The views expressed above do not necessarily reflect the views
of George Mason University or The Telephone Connection.


:       1. You can "reserve" a large chunk of virtual address space,
:          without "committing" any backing store

:       2. If a process or thread accesses a virtual address that
:          isn't yet covered by backing store Windows NT
:          raises a particular exception.

:       3. The exception handler can then commit the backing
:          store and restart the instruction (which should
:          now succeed).

: It appears that it is possible to provide roughly this type of
: functionality on UNIX using mmap(2) and lseek(2).  In this case, you
: could mmap(2) a large chunk of virtual address space, without
: allocating any backing store in the corresponding file.  SIGBUS should
: occur when a process accesses a portion of the address space that is
: not in backing store, and the signal handler could then extend the
: backing store.

: However, it seems that this approach is fraught with peril under UNIX
: since SIGBUS may mean other things besides "no backing store."  Has
: anyone ever used this approach successful on UNIX?

 
 
 

Reserve/commit memory management strategy for UNIX

Post by Steve Ra » Sat, 17 Sep 1994 22:21:10



Quote:>Hi,

>    Windows NT provides an interesting mechanism for implementing
>dynamically sized data structures.  Basically the scheme works as
>follows:

>    1. You can "reserve" a large chunk of virtual address space,
>       without "committing" any backing store

>    2. If a process or thread accesses a virtual address that
>       isn't yet covered by backing store Windows NT
>       raises a particular exception.

>    3. The exception handler can then commit the backing
>       store and restart the instruction (which should
>       now succeed).

>It appears that it is possible to provide roughly this type of
>functionality on UNIX using mmap(2) and lseek(2).  In this case, you
>could mmap(2) a large chunk of virtual address space, without
>allocating any backing store in the corresponding file.  SIGBUS should
>occur when a process accesses a portion of the address space that is
>not in backing store, and the signal handler could then extend the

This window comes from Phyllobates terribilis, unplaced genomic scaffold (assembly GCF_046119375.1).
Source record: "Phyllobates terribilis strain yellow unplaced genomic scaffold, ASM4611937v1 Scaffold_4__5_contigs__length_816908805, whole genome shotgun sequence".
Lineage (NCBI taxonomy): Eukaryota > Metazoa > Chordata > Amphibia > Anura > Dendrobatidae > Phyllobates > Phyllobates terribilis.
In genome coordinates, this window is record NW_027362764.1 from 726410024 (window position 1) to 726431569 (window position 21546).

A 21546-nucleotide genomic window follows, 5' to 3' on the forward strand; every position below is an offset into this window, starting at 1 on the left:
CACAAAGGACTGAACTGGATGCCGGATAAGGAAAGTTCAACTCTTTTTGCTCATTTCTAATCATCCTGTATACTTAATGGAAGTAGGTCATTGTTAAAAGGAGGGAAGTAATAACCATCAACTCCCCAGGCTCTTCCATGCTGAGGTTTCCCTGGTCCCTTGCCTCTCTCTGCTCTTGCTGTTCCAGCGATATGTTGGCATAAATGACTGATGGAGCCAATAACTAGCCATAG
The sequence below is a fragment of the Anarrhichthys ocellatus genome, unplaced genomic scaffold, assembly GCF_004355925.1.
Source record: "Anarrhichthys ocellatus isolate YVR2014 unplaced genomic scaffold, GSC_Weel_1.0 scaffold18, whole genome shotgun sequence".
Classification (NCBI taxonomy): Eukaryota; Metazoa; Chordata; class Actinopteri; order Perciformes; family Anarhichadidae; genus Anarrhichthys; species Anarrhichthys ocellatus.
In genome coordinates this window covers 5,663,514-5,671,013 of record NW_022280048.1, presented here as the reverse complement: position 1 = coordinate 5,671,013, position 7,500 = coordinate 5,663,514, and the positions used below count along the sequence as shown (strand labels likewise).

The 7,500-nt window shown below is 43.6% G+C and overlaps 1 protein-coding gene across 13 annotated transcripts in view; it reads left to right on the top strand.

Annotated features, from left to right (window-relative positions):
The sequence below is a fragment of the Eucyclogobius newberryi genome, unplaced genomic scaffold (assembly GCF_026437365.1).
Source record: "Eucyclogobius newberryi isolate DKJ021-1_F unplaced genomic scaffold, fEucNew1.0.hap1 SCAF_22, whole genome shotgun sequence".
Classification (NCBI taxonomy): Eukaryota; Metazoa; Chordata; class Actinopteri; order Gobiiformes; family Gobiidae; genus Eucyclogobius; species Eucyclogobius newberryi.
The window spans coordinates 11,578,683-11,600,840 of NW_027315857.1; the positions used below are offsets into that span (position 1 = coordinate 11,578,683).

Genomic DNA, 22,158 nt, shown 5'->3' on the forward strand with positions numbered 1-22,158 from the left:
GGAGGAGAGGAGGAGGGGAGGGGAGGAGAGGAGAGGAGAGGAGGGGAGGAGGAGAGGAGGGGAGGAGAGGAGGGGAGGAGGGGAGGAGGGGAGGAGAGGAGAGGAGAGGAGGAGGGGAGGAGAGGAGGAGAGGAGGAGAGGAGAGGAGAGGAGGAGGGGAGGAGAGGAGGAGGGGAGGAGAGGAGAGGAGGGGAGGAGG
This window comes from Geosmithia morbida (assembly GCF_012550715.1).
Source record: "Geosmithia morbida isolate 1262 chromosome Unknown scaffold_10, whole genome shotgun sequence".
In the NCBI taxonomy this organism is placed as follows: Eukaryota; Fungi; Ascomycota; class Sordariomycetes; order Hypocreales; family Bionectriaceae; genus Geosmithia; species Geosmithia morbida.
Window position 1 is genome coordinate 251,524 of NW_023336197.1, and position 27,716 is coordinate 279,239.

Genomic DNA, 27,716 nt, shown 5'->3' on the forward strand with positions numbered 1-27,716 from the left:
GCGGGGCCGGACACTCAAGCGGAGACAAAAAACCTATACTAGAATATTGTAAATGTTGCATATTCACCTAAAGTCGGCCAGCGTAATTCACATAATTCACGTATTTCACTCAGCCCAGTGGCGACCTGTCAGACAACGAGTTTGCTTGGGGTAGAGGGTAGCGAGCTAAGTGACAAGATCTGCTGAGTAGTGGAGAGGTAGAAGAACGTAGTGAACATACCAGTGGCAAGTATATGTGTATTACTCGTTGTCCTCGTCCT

>backing store.

>However, it seems that this approach is fraught with peril under UNIX
>since SIGBUS may mean other things besides "no backing store."  Has
>anyone ever used this approach successful on UNIX?

Hi Doug,

I'm not an expert on VM, but I believe SVR4 already does this
sort of thing.  When you malloc an extent of memory, backing
store is reserved, but not allocated.  When you page fault on
unallocated pages in the range of memory allocated, the backing
store is actually allocated.

Steve Rago

 
 
 

Reserve/commit memory management strategy for UNIX

Post by Terry Lambe » Mon, 19 Sep 1994 11:29:51



] Since SVR2 (at least, possibly earlier), a memory page isn't really
] allocated until you write to it.

Do you mean "by definition" or "implementation defined"?  If "by definition",
then I think you meant to say SVR3.

SVR2 was the last version that did not reuire hardware virtual memory
(an mmu for implementation).

SRV2 was the last real UNIX to run on the 68010 (and was the last one I
could port to my Amiga 1000 with a 68010 because of that.  8-)).

                                        Terry Lambert

---
Any opinions in this posting are my own and not those of my present
or previous employers.

 
 
 

Reserve/commit memory management strategy for UNIX

Post by domingos begal » Wed, 21 Sep 1994 01:25:53



Quote:>Since SVR2 (at least, possibly earlier), a memory page isn't really
>allocated until you write to it.  A quick test is to repetitively
>malloc buffers until you run out of memory.  If the O/S only a phantom
>...

i believe with svr4 (at least irix) memory needs to be allocated for
a process to run,  if there is not enough, malloc gets NULL.  irix 5.x
provides a "vswap" variable to emulate the old behaviour.

--

"Fear is a very important feeling to have.  It helps you stay together.
It helps you race longer... and live longer."  Ayrton Senna (1960-1994)